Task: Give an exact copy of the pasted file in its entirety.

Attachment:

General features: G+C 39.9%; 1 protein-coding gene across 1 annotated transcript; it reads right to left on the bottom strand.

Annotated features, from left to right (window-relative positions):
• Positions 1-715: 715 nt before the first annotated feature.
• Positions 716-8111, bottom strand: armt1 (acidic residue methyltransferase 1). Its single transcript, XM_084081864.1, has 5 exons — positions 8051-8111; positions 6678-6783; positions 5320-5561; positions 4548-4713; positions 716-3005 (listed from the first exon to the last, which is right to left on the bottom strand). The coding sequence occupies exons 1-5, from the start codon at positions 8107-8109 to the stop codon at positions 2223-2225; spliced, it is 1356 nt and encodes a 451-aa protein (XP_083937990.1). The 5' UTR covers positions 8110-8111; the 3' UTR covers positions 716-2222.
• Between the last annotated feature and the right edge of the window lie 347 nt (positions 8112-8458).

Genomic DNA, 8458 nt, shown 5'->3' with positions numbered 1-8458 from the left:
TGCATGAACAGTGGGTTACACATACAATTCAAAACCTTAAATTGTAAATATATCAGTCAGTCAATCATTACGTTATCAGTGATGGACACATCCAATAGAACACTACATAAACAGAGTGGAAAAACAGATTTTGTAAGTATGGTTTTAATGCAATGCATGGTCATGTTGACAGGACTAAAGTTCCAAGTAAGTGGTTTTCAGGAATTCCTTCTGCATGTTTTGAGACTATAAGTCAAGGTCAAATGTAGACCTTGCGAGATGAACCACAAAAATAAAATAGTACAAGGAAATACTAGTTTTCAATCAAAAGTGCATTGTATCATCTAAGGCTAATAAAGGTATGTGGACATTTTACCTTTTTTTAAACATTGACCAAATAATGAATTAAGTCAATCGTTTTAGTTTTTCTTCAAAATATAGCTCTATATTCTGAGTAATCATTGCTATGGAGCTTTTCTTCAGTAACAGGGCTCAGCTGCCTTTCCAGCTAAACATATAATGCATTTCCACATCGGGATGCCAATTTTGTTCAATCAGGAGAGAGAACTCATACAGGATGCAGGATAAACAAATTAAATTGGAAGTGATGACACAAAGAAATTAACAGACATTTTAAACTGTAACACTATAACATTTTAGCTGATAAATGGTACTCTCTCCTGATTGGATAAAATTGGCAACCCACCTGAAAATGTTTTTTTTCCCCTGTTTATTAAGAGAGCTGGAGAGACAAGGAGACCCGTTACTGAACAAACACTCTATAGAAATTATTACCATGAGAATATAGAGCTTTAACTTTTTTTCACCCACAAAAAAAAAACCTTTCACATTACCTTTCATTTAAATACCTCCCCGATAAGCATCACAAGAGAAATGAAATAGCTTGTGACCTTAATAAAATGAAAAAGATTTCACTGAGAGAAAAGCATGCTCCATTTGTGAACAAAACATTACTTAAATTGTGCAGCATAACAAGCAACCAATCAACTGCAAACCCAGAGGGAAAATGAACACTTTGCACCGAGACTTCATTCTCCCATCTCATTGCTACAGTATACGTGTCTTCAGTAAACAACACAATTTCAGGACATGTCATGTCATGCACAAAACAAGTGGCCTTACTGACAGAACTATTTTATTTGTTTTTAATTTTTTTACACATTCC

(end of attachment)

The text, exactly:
General features: G+C 39.9%; 1 protein-coding gene across 1 annotated transcript; it reads right to left on the bottom strand.

Annotated features, from left to right (window-relative positions):
• Positions 1-715: 715 nt before the first annotated feature.
• Positions 716-8111, bottom strand: armt1 (acidic residue methyltransferase 1). Its single transcript, XM_084081864.1, has 5 exons — positions 8051-8111; positions 6678-6783; positions 5320-5561; positions 4548-4713; positions 716-3005 (listed from the first exon to the last, which is right to left on the bottom strand). The coding sequence occupies exons 1-5, from the start codon at positions 8107-8109 to the stop codon at positions 2223-2225; spliced, it is 1356 nt and encodes a 451-aa protein (XP_083937990.1). The 5' UTR covers positions 8110-8111; the 3' UTR covers positions 716-2222.
• Between the last annotated feature and the right edge of the window lie 347 nt (positions 8112-8458).

Genomic DNA, 8458 nt, shown 5'->3' with positions numbered 1-8458 from the left:
TGCATGAACAGTGGGTTACACATACAATTCAAAACCTTAAATTGTAAATATATCAGTCAGTCAATCATTACGTTATCAGTGATGGACACATCCAATAGAACACTACATAAACAGAGTGGAAAAACAGATTTTGTAAGTATGGTTTTAATGCAATGCATGGTCATGTTGACAGGACTAAAGTTCCAAGTAAGTGGTTTTCAGGAATTCCTTCTGCATGTTTTGAGACTATAAGTCAAGGTCAAATGTAGACCTTGCGAGATGAACCACAAAAATAAAATAGTACAAGGAAATACTAGTTTTCAATCAAAAGTGCATTGTATCATCTAAGGCTAATAAAGGTATGTGGACATTTTACCTTTTTTTAAACATTGACCAAATAATGAATTAAGTCAATCGTTTTAGTTTTTCTTCAAAATATAGCTCTATATTCTGAGTAATCATTGCTATGGAGCTTTTCTTCAGTAACAGGGCTCAGCTGCCTTTCCAGCTAAACATATAATGCATTTCCACATCGGGATGCCAATTTTGTTCAATCAGGAGAGAGAACTCATACAGGATGCAGGATAAACAAATTAAATTGGAAGTGATGACACAAAGAAATTAACAGACATTTTAAACTGTAACACTATAACATTTTAGCTGATAAATGGTACTCTCTCCTGATTGGATAAAATTGGCAACCCACCTGAAAATGTTTTTTTTCCCCTGTTTATTAAGAGAGCTGGAGAGACAAGGAGACCCGTTACTGAACAAACACTCTATAGAAATTATTACCATGAGAATATAGAGCTTTAACTTTTTTTCACCCACAAAAAAAAAACCTTTCACATTACCTTTCATTTAAATACCTCCCCGATAAGCATCACAAGAGAAATGAAATAGCTTGTGACCTTAATAAAATGAAAAAGATTTCACTGAGAGAAAAGCATGCTCCATTTGTGAACAAAACATTACTTAAATTGTGCAGCATAACAAGCAACCAATCAACTGCAAACCCAGAGGGAAAATGAACACTTTGCACCGAGACTTCATTCTCCCATCTCATTGCTACAGTATACGTGTCTTCAGTAAACAACACAATTTCAGGACATGTCATGTCATGCACAAAACAAGTGGCCTTACTGACAGAACTATTTTATTTGTTTTTAATTTTTTTACACATTCC